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Old 03-02-2015, 07:57 PM   #9
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I thought it was just me this happened too. People drive stupid.

In the #5 (slow) lane pulling the Safari 60 mph in L.A. on I-5 North bound in mid morning. In my driver side mirror I spot 4-5 motorcycles closing at a very high rate of speed, weaving in and out of traffic, doing wheelies while standing on there seats doing 80+ when they passed us. Just a little UN-nerving.
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Old 03-02-2015, 08:10 PM   #10
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Doesn't explain why it happened to me yesterday on I-59 when I was passed too close by a guy on a motorcycle. He was too close coming up alongside as well as when he cut in front of me. Gave me quite a fright when his right-side handlebar passed under my driver's side mirror!

Having ridden bikes my whole adult life, and most of my adolescent, I cringe every time I see this. Whenever you hear about the number of accidents/deaths on motorcycles, remember these idiots. For some reason some guys (and gals) think that just because a bike CAN fit in a space, they need to squeeze into it.

-Red, checking twice, saving lives...
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Old 03-02-2015, 08:10 PM   #11
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Being in Florida, we have to deal with our fair share of clowns who cut us off and cut in too close. That is why I installed this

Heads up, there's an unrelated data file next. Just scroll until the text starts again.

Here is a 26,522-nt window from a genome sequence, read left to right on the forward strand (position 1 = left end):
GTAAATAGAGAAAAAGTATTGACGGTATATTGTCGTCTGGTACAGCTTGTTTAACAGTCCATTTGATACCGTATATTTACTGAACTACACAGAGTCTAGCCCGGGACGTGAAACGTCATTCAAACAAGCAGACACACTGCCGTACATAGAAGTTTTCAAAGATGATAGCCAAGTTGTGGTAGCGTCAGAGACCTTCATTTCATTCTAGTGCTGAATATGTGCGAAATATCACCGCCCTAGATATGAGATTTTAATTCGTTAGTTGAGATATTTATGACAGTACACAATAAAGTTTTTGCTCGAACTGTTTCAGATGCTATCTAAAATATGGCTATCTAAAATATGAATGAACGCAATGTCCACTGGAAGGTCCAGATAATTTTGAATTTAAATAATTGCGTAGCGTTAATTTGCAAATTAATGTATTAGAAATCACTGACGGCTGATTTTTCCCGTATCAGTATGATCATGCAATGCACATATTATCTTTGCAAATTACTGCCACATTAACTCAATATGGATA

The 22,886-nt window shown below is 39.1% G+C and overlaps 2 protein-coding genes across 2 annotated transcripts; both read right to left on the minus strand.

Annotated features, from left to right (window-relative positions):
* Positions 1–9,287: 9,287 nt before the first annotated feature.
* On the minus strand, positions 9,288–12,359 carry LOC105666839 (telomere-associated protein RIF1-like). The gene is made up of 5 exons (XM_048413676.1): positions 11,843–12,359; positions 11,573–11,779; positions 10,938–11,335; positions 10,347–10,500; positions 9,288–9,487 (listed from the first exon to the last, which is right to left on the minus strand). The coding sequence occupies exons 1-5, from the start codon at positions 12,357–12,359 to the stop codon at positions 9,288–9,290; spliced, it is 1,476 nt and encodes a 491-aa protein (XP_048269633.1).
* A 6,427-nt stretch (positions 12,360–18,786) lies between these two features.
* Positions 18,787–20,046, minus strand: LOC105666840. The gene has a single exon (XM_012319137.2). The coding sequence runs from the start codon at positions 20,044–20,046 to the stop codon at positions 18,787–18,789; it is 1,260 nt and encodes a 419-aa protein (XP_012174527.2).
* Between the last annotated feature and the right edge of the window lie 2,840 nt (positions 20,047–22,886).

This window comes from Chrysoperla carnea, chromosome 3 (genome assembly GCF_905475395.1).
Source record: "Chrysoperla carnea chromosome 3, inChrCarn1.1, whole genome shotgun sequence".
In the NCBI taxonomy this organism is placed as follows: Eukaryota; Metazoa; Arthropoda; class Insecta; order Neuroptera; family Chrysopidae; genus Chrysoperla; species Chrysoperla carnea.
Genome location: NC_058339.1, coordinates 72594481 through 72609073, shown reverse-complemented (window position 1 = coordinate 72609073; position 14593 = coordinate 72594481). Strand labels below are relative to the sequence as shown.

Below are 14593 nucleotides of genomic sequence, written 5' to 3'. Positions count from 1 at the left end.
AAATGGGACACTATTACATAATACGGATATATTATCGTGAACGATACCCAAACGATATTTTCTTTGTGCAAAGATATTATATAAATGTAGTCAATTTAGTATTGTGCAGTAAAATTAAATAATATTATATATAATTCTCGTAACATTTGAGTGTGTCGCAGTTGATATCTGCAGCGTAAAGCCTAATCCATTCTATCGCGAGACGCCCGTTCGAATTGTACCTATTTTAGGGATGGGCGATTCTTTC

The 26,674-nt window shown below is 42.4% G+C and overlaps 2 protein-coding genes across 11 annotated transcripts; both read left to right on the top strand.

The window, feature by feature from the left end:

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Old 03-02-2015, 08:18 PM   #12
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Quote:
Originally Posted by Stefrobrts View Post
Most people don't have their mirrors aimed right anyway...
Yep. The rule I was taught many years ago was when you lose the vision of a vehicle that was visible in the rear mirror, the vehicle should be in your side mirror. If you are adjusted correctly that vehicle should continue to appear in the side mirror and shouldn't disappear until you actually see the vehicle appear in your peripheral vision, or if it's long enough you will see it as it just gets to the edge where your door and front fender come together.

I've tried to emphasize that to my son but he adjusts his to show the side of his car. That's too close and will miss a vehicle that is traveling close to the left hand stripe on the lane to his left. That's an accident waiting to happen.

The convex mirror on the right gives you a lot more grace to see that right side if you have it out of adjustment. The key as noted is learning when to pull back in. In most cases I can see the shadow from the Airstream or the vehicle I am passing. Once that shadow clears the vehicle I am passing (or if I get out of his shadow), I add just a little more distance and then pull to the right. I've never cut anyone close using this technique.

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Old 03-02-2015, 08:56 PM   #13
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Meatloaf had it all wrong I guess.....
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Old 03-02-2015, 09:04 PM   #14
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Thought you were going for Bat Out Of Hell there..